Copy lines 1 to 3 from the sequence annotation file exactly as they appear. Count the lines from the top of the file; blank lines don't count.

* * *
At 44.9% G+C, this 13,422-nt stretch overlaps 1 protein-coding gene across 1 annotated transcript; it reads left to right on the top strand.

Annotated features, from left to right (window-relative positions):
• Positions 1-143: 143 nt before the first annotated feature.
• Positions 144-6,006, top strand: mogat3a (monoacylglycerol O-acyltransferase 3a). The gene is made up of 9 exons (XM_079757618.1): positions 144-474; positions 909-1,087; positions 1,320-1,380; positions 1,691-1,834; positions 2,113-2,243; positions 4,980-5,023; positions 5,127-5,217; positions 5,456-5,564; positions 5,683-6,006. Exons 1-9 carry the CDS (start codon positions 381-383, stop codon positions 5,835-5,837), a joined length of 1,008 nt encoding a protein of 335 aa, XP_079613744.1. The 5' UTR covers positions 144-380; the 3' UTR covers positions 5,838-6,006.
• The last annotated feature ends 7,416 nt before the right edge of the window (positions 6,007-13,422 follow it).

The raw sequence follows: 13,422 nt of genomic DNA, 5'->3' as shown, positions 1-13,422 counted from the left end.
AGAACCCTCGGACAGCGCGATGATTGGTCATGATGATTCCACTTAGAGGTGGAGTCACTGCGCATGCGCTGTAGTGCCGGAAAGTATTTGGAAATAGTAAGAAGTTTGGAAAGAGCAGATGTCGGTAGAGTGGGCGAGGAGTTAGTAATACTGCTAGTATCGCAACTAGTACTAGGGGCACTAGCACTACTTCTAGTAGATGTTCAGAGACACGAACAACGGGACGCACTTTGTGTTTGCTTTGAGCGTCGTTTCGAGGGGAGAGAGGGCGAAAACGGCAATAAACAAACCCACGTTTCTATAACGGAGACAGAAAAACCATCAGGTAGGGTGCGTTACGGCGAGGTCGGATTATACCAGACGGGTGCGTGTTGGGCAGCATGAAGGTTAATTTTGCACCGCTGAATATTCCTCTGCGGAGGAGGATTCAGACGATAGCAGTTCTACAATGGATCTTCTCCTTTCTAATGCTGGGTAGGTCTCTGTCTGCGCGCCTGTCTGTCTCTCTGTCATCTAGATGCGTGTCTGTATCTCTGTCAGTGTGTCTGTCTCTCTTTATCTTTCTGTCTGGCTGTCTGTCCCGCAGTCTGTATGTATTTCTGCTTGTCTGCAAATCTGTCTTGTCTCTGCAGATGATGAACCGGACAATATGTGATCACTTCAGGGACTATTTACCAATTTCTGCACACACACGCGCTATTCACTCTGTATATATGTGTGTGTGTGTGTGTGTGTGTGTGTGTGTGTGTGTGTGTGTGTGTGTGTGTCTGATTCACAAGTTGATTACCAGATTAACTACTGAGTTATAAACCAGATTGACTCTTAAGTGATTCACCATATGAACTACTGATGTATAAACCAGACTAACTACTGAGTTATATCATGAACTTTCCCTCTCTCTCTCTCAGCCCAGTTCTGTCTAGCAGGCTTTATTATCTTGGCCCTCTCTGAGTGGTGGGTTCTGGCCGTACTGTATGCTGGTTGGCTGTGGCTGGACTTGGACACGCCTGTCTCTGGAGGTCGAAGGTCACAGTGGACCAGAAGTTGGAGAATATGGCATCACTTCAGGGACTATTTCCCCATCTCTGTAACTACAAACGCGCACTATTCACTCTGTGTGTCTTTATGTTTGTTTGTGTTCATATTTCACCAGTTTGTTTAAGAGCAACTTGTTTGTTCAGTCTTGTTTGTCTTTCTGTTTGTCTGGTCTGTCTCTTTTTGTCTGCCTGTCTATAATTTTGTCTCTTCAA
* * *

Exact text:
At 44.9% G+C, this 13,422-nt stretch overlaps 1 protein-coding gene across 1 annotated transcript; it reads left to right on the top strand.

Annotated features, from left to right (window-relative positions):
• Positions 1-143: 143 nt before the first annotated feature.